First, they came for the Happy Meals.
There was a time in this country when schools were worried about kids bringing knives and guns to school from home. Now it appears there is a new threat, not on the horizon but afflicting our dear school children even as we speak. What is this new danger that can only be dealt with via the tried and true zero tolerance policies that schools use to deal with weaponry?
Fernando Dominguez cut the figure of a young revolutionary leader during a recent lunch period at his elementary school.
"Who thinks the lunch is not good enough?" the seventh-grader shouted to his lunch mates in Spanish and English.
Dozens of hands flew in the air and fellow students shouted along: "We should bring our own lunch! We should bring our own lunch! We should bring our own lunch!"
Fernando waved his hand over the crowd and asked a visiting reporter: "Do you see the situation?"
At his public school, Little Village Academy on Chicago's West Side, students are not allowed to pack lunches from home. Unless they have a medical excuse, they must eat the food served in the cafeteria.
Principal Elsa Carmona said her intention is to protect students from their own unhealthful food choices.
"Nutrition wise, it is better for the children to eat at the school," Carmona said. "It's about the nutrition and the excellent quality food that they are able to serve (in the lunchroom). It's milk versus a Coke. But with allergies and any medical issue, of course, we would make an exception."
Of course, it's not really about nutrition now is it?
Any school that bans homemade lunches also puts more money in the pockets of the district's food provider, Chartwells-Thompson. The federal government pays the district for each free or reduced-price lunch taken, and the caterer receives a set fee from the district per lunch.
Yes, we're being quite cynical in wanting you to believe its just about pocket-lining and the potential for graft but as the budding young revolutionaries at the top of the article have been too quick to figure out, it's also about power and control and in this case, the power wielded by the state to control the kids' eating habits to what the state sees as correct diets.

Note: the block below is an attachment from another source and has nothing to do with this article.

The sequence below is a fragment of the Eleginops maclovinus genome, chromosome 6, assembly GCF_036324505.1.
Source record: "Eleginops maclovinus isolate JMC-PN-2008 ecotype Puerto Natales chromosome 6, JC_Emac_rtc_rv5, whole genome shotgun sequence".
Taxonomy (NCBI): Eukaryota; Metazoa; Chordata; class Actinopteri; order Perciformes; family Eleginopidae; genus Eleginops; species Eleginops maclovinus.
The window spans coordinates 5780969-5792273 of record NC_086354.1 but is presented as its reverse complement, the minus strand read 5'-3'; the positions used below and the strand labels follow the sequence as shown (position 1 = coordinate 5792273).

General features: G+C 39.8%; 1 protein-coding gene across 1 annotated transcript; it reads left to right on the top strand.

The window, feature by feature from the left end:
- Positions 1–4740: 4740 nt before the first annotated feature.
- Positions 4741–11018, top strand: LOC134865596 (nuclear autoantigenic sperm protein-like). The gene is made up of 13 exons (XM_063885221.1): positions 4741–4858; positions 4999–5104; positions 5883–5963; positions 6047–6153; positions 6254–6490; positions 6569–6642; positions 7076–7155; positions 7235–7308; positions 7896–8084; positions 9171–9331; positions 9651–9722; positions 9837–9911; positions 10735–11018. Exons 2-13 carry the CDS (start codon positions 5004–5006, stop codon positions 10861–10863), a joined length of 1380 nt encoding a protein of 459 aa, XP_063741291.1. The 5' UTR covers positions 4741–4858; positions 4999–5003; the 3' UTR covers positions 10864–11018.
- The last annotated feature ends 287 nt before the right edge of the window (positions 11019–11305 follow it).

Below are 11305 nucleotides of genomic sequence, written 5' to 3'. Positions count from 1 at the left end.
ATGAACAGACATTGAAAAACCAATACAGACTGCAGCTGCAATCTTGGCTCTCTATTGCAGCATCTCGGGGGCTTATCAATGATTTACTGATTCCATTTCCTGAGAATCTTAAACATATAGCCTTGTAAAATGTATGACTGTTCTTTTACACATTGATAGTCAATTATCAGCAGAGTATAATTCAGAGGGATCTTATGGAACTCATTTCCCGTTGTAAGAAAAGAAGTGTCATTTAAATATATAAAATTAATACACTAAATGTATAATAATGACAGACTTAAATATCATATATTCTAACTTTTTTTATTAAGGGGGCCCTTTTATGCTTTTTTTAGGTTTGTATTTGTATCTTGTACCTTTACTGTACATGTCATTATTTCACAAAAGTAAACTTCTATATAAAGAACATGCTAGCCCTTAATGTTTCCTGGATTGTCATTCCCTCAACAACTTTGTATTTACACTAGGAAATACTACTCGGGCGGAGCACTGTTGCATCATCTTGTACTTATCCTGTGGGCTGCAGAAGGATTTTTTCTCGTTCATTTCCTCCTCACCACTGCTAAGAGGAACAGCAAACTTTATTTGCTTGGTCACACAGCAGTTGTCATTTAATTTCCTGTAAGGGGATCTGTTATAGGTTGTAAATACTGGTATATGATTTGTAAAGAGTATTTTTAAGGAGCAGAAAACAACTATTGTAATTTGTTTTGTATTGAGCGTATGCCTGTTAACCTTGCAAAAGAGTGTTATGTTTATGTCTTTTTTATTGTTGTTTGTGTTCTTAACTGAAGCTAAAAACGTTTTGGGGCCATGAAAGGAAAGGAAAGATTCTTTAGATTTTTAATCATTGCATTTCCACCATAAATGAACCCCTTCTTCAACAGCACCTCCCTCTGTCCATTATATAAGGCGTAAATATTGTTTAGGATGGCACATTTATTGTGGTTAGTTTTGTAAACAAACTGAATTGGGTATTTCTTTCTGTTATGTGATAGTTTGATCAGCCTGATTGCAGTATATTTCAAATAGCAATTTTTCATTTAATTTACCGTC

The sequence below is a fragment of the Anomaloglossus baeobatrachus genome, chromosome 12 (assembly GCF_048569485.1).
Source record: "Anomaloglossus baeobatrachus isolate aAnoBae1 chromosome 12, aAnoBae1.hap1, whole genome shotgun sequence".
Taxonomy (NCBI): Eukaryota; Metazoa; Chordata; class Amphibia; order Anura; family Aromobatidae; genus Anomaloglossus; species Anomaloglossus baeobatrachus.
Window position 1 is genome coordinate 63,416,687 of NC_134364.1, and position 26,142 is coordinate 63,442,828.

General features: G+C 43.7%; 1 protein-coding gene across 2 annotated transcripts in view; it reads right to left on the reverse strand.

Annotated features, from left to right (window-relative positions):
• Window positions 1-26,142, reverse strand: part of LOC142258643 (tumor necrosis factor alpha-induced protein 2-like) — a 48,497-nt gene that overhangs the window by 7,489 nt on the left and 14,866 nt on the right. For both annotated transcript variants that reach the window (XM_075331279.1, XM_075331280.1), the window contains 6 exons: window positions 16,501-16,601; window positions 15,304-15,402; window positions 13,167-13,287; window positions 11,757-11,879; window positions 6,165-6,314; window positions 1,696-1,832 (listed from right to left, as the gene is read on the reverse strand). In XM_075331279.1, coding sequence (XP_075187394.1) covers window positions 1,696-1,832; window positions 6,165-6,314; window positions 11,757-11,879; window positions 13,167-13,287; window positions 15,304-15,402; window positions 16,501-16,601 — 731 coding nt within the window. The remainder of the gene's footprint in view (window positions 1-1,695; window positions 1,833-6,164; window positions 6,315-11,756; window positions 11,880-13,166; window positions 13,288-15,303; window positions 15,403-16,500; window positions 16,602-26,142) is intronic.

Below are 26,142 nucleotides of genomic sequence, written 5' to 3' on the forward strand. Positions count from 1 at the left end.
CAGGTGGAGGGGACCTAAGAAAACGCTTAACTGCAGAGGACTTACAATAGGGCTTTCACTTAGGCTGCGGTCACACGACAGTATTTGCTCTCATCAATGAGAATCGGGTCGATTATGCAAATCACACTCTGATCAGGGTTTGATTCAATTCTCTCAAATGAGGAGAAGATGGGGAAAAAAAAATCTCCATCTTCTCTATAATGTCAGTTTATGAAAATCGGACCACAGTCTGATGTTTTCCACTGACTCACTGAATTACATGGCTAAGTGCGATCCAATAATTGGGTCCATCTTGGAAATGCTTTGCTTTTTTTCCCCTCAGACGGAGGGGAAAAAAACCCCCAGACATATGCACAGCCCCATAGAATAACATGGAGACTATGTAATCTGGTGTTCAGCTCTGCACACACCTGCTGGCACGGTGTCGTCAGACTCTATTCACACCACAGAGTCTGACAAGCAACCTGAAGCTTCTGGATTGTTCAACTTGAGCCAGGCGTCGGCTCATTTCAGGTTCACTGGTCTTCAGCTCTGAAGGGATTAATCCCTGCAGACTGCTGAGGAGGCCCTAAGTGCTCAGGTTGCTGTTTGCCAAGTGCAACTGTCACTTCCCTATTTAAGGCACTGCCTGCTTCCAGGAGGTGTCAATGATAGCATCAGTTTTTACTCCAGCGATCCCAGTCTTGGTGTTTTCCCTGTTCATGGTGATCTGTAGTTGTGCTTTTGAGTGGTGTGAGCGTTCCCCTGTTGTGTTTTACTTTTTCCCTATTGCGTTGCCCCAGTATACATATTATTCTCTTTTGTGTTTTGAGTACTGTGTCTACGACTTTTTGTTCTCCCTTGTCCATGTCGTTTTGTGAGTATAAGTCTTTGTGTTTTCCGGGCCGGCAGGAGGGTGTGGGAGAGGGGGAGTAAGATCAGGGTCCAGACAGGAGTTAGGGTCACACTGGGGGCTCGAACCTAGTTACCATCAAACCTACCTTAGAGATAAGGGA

Unfortunately, for the statist authoritarians in Chicago, kids don't like crappy institutional food anymore than
At Little Village, most students must take the meals served in the cafeteria or go hungry or both. During a recent visit to the school, dozens of students took the lunch but threw most of it in the garbage uneaten. Though CPS has improved the nutritional quality of its meals this year, it also has seen a drop-off in meal participation among students, many of whom say the food tastes bad.
"Some of the kids don't like the food they give at our school for lunch or breakfast," said Little Village parent Erica Martinez. "So it would be a good idea if they could bring their lunch so they could at least eat something."
Do you know what else would be a good idea? For schools to get the hell out of the meals program, altogether.
Alas, this statism via the cafeteria has addled the minds of some nanny-state parents.
But parent Miguel Medina said he thinks the "no home lunch policy" is a good one. "The school food is very healthy," he said, "and when they bring the food from home, there is no control over the food."
What were we saying again about control? Why an apparently well-meaning Mr. Medina should care what any other parent is putting in his kid's lunch is completely beyond us.
Oh, and to top it all off, this mandatory lunch program runs $2.25/day which in many cases exceeds the cost families pay for their childrens' lunches, healthy or not. And what if parents are sending their children to school with healthier lunches than the crap slung over the sneeze guard by the school? Who gets screwed then?
Then again, maybe we're not giving the schools the credit they deserve. Maybe it's actually a brilliant plan to get the kids to eat healthier by making them eat the crap they are providing.
Many Little Village students claim that, given the opportunity, they would make sound choices.
"They're afraid that we'll all bring in greasy food instead of healthy food and it won't be as good as what they give us at school," said student Yesenia Gutierrez. "It's really lame. If we could bring in our own lunches, everyone knows what they'd bring. For example, the vegetarians could bring in their own veggie food."
"I would bring a sandwich or a Subway and maybe a juice," said seventh-grader Ashley Valdez.
Second-grader Gerardo Ramos said, "I would bring a banana, orange and some grapes."
"I would bring a juice and like a sandwich," said fourth-grader Eric Sanchez.
"Sometimes I would bring the healthy stuff," second-grader Julian Ruiz said, "but sometimes I would bring Lunchables."
You can almost sense the fear in their words. It's like the "Scared Straight" of healthy diets.
No matter - because of stuff like this, schools need to get out of the school lunch program. We can see in this case alone of no better reason why.